An investment or financial advisor makes investment recommendations and analyzes securities.
  6. Entrepreneurship

    How to Prep Your Business for a Sale

    Once you have a clean, stand-alone business with solid finances, it's time to put a price on it. Here are the steps needed to prepare for a sale.
  7. Investing News

    Understanding How Mutual Funds Pay Dividends

    The process by which mutual fund dividends are calculated, distributed and reported is fairly straightforward in most cases. Here's a look.
  8. Investing Basics

    What is a Public Company?

    A public company has sold stock to the public through an initial public offering (IPO) and that stock is currently traded on a public stock exchange.
  9. Investing Basics

    Explaining the High-Water Mark

    A high-water mark ensures fund managers are not paid performance fees when they perform poorly.
  10. Investing Basics

    Explaining Front-End Load

    A front-end load is a commission or sales charge paid by the investor at the initial purchase of an investment.
  1. Series 6

    A securities license entitling the holder to register as a limited ...
  2. Dividend Payout Ratio

    The percentage of earnings paid to shareholders in dividends. ...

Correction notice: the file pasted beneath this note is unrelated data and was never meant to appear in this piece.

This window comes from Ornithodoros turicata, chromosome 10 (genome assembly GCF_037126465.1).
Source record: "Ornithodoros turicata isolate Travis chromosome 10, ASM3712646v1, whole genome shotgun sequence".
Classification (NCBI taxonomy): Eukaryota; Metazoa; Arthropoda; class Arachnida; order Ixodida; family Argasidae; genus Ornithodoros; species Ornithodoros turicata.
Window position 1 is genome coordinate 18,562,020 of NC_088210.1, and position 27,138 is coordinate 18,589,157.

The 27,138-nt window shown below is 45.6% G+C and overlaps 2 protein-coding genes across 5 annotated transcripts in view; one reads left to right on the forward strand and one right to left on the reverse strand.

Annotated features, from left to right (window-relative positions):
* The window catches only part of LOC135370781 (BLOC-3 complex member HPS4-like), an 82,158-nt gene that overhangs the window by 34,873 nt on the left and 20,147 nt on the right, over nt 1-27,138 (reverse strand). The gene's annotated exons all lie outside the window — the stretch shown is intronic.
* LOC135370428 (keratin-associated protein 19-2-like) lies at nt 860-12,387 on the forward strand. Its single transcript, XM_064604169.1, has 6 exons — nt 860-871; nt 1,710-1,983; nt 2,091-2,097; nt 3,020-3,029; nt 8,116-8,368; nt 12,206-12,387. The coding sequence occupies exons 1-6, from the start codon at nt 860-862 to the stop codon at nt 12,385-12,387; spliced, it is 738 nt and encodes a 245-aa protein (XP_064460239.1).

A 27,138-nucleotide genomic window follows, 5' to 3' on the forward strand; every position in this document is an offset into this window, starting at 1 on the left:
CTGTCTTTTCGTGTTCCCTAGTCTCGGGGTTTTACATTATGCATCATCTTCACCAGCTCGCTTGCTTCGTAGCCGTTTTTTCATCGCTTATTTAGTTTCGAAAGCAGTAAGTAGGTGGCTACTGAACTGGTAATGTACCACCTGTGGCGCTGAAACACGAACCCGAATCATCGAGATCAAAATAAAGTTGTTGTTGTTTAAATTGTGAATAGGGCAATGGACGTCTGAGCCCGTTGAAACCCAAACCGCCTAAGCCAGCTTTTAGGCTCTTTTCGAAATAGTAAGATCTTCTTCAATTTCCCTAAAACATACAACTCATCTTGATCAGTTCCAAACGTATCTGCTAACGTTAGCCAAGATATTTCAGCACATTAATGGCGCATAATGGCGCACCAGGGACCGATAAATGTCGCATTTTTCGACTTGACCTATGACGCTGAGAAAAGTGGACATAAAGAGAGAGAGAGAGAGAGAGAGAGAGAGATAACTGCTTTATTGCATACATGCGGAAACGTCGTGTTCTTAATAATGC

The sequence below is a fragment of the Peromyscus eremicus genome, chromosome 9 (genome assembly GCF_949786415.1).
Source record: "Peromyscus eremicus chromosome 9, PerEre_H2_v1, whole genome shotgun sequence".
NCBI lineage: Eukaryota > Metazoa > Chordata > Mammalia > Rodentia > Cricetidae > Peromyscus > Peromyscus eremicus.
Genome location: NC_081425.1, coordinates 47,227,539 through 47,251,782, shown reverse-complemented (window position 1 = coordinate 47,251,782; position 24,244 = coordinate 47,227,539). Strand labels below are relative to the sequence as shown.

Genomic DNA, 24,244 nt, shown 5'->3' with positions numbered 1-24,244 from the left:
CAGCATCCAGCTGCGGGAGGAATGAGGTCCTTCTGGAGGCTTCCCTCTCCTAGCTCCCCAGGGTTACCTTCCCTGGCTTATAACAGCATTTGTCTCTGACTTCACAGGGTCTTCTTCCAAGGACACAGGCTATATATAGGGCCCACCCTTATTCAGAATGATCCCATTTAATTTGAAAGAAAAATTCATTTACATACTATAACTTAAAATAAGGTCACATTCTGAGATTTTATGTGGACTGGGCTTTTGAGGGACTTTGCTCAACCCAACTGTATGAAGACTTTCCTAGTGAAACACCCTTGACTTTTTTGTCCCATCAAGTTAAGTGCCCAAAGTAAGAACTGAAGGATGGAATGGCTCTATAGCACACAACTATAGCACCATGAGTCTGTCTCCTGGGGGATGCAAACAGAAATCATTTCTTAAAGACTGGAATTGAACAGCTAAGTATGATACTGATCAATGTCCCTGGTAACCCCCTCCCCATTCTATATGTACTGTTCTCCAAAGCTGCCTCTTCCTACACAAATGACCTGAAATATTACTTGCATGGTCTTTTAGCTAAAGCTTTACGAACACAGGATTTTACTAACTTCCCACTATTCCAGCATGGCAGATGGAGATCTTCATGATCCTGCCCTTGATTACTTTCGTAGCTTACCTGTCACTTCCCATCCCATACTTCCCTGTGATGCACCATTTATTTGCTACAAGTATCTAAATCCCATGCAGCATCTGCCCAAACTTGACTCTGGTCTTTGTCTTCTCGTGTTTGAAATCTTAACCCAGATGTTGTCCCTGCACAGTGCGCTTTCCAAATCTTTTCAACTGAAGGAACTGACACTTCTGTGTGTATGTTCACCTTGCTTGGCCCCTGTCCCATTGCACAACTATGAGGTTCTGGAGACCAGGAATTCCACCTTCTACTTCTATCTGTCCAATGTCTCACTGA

3. Weighted Average Cost Of Capital ...

    A calculation of a firm's cost of capital in which each category ...
  4. Outstanding Shares

    A company's stock currently held by all its shareholders, including ...
  5. Organizational Behavior - OB

    Organizational Behavior (OB) is the study of the way people interact ...
  6. Board Of Directors - B Of D

    A group of individuals that are elected as, or elected to act ...
  1. How do a corporation's shareholders influence its Board of Directors?

    The 21st century has seen a rapid increase in shareholder activism, such as the general awareness, involvement and influence ... Read Full Answer >>
  2. How long does it take to execute an M&A deal?

    Even the simplest merger and acquisition (M&A) deals are challenging. It takes a lot for two previously independent enterprises ... Read Full Answer >>
  3. Is there a situation in which wash trading is legal?

    Wash trading, the intentional practice of manipulating a stock's activity level to deceive other investors, is not a legal ... Read Full Answer >>
  4. What are some common accretive transactions?

    The term "accretive" is most often used in reference to mergers and acquisitions (M&A). It refers to a transaction that ... Read Full Answer >>
  5. What action is the SEC likely to take on 12b-1 fees?

    The Securities and Exchange Commission (SEC) may take action to impose greater regulation on how 12b-1 fees are used, or ... Read Full Answer >>
  6. What is considered a reasonable 12b-1 fee?

    A reasonable 12b-1 fee is generally considered to be 0.25% of the assets of the mutual fund. The maximum amount allowed for ... Read Full Answer >>

You May Also Like

Trading Center

You are using adblocking software

Want access to all of Investopedia? Add us to your “whitelist”
so you'll never miss a feature!